Nottinghamshire Police is providing “tamper-proof” stickers, which can be placed on the side of trailers. The stickers are designed to help highlight when a theft might be taking place as they say “Police – stop if seen moving between 10pm and 5am”.
“As legitimate users of the boxes typically only use the trailers to transport horses and livestock during the day, seeing them being moved at night can be deemed suspicious,” said a police spokesman.
Chief inspector Heather Maelor, the force’s rural crime lead, said Nottinghamshire Police has received several reports of this type of theft taking place as supply issues make trailers “very sought after”.
“This has been recognised as an issue across the region, so our officers have been making extra efforts to combat this theft trend and deter criminals. As part of this, we’ve introduced the stickers, which can then be placed on horseboxes and are difficult for offenders to take off quickly,” she said.
“We know that most of these offences take place overnight, at a time when these trailers aren’t typically in use, so they can offer a simple but effective way of alerting officers and the wider public that a crime is taking place.”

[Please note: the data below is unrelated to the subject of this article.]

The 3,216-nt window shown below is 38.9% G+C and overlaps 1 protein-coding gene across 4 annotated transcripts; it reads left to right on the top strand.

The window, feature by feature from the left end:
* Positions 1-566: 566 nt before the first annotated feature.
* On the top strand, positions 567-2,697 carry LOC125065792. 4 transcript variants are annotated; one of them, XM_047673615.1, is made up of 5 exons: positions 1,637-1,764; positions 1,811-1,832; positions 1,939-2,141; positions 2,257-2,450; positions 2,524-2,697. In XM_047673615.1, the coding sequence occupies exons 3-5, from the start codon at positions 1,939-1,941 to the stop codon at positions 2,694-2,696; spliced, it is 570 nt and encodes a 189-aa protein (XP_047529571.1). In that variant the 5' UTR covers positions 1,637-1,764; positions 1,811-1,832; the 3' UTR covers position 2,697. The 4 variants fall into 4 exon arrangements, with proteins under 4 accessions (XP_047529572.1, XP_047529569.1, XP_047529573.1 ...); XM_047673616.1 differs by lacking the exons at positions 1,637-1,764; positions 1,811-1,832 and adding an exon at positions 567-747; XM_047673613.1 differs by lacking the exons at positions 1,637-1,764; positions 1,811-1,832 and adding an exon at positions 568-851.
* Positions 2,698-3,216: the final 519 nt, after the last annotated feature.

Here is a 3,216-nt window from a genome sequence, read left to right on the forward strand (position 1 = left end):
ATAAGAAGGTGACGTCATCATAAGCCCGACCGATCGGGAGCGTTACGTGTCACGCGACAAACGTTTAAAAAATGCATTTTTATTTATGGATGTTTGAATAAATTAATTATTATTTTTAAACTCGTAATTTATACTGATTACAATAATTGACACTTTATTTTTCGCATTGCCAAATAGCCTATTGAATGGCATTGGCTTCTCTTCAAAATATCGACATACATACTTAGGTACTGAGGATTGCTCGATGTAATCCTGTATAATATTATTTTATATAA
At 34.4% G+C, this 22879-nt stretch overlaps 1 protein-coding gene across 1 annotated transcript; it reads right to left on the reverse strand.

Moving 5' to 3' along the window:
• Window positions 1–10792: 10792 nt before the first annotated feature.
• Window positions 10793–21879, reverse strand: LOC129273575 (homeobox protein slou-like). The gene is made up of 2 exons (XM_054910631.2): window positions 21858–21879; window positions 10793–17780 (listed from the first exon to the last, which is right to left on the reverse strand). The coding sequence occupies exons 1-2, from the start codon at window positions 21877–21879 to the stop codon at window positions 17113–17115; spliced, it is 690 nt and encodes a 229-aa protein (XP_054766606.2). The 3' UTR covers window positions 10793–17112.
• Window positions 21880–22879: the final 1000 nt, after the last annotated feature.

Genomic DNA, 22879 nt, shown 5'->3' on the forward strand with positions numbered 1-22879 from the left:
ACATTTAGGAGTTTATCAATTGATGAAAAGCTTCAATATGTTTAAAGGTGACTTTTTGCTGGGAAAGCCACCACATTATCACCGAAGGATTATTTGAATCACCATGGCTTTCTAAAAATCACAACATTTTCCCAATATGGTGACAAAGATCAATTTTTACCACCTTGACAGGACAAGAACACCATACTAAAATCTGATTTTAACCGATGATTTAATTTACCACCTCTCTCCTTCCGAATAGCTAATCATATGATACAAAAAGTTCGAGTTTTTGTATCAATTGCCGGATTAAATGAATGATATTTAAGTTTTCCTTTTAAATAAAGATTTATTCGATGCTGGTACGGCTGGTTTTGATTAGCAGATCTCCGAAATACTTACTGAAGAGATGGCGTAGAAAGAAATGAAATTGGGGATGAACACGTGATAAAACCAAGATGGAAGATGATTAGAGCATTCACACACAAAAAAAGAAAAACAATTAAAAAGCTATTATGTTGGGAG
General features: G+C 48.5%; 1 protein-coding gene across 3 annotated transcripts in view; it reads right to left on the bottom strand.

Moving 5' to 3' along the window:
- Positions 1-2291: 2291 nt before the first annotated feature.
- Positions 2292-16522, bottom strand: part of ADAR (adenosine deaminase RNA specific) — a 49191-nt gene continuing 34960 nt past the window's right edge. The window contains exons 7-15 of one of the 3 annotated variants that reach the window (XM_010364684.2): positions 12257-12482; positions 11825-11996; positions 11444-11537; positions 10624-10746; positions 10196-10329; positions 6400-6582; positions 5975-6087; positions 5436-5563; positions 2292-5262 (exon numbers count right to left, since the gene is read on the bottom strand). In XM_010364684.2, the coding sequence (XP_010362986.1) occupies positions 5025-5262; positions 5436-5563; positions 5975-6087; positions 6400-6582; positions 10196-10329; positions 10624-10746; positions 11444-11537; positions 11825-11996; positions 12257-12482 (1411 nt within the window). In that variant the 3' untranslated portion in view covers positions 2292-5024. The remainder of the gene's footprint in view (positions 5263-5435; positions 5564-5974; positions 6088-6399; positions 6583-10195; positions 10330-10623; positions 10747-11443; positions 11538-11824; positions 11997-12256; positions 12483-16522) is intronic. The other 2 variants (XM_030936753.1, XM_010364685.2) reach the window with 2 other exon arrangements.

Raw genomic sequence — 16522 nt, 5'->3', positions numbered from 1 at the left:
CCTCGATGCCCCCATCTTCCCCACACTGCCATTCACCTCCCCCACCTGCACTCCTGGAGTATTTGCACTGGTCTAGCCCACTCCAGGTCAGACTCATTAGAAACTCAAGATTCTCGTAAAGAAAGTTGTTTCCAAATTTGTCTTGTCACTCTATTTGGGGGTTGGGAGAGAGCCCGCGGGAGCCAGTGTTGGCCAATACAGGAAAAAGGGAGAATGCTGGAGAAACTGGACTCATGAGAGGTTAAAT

The spokesman added this was “just one of many” tactics Nottinghamshire Police is using to combat rural crime, with a “string of enforcement activity” that has resulted in the recovery of stolen trailers and subsequent criminal investigations. Officers have been visiting farms to hand out the stickers and offer security advice.
“We know that theft of trailers is a serious issue for members of the rural community that can impact livelihoods, so we have redoubled our efforts to do whatever we can to crackdown on this type of offending,” said Ms Maelor.
“As part of this, we have also relaunched the Nottinghamshire Police Horse Watch page on Facebook, where the public can get advice and support. It’s important that anyone who spots any suspicious activity, relating to horsebox thefts or other rural crime matters, reports it to the police straight away. We’d much rather come out and find that it’s nothing to worry about than not be there at the time.”
Nottinghamshire police and crime commissioner Caroline Henry said the force hopes to deter criminals from stealing horseboxes in the first place as part of efforts to tackle rural and wildlife crime.
“Part of our response is seeking to address the concerns that rural communities tell us about, which recently was concerns over a spate of horse box thefts,” she said.
“These stickers are a direct response to these concerns and demonstrate how we are continuing to listen and respond to residents’ concerns.”
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